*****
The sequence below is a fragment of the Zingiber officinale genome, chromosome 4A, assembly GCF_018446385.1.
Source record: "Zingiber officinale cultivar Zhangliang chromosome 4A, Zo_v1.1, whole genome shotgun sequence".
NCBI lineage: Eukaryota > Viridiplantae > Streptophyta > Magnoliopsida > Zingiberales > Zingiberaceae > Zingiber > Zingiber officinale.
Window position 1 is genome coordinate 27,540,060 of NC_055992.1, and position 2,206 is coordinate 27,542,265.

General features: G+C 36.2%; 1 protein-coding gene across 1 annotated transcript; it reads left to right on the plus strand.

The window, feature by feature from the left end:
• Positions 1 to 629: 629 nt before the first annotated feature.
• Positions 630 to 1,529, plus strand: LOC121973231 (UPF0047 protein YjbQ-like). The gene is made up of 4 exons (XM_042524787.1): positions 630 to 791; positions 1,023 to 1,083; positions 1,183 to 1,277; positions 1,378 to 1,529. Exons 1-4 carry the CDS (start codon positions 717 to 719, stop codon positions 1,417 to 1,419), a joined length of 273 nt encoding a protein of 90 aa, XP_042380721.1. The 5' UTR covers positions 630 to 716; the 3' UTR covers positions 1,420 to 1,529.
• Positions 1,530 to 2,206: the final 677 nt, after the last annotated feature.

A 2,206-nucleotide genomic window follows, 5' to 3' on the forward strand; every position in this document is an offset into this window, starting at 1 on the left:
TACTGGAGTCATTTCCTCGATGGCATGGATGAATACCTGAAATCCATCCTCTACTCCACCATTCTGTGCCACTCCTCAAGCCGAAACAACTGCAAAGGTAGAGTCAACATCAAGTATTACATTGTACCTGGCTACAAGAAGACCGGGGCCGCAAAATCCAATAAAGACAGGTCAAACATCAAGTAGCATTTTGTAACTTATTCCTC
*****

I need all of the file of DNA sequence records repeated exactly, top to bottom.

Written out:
The sequence below is a fragment of the Zingiber officinale genome, chromosome 4A, assembly GCF_018446385.1.
Source record: "Zingiber officinale cultivar Zhangliang chromosome 4A, Zo_v1.1, whole genome shotgun sequence".
NCBI lineage: Eukaryota > Viridiplantae > Streptophyta > Magnoliopsida > Zingiberales > Zingiberaceae > Zingiber > Zingiber officinale.
Window position 1 is genome coordinate 27,540,060 of NC_055992.1, and position 2,206 is coordinate 27,542,265.

General features: G+C 36.2%; 1 protein-coding gene across 1 annotated transcript; it reads left to right on the plus strand.

The window, feature by feature from the left end:
• Positions 1 to 629: 629 nt before the first annotated feature.
• Positions 630 to 1,529, plus strand: LOC121973231 (UPF0047 protein YjbQ-like). The gene is made up of 4 exons (XM_042524787.1): positions 630 to 791; positions 1,023 to 1,083; positions 1,183 to 1,277; positions 1,378 to 1,529. Exons 1-4 carry the CDS (start codon positions 717 to 719, stop codon positions 1,417 to 1,419), a joined length of 273 nt encoding a protein of 90 aa, XP_042380721.1. The 5' UTR covers positions 630 to 716; the 3' UTR covers positions 1,420 to 1,529.
• Positions 1,530 to 2,206: the final 677 nt, after the last annotated feature.

A 2,206-nucleotide genomic window follows, 5' to 3' on the forward strand; every position in this document is an offset into this window, starting at 1 on the left:
TACTGGAGTCATTTCCTCGATGGCATGGATGAATACCTGAAATCCATCCTCTACTCCACCATTCTGTGCCACTCCTCAAGCCGAAACAACTGCAAAGGTAGAGTCAACATCAAGTATTACATTGTACCTGGCTACAAGAAGACCGGGGCCGCAAAATCCAATAAAGACAGGTCAAACATCAAGTAGCATTTTGTAACTTATTCCTC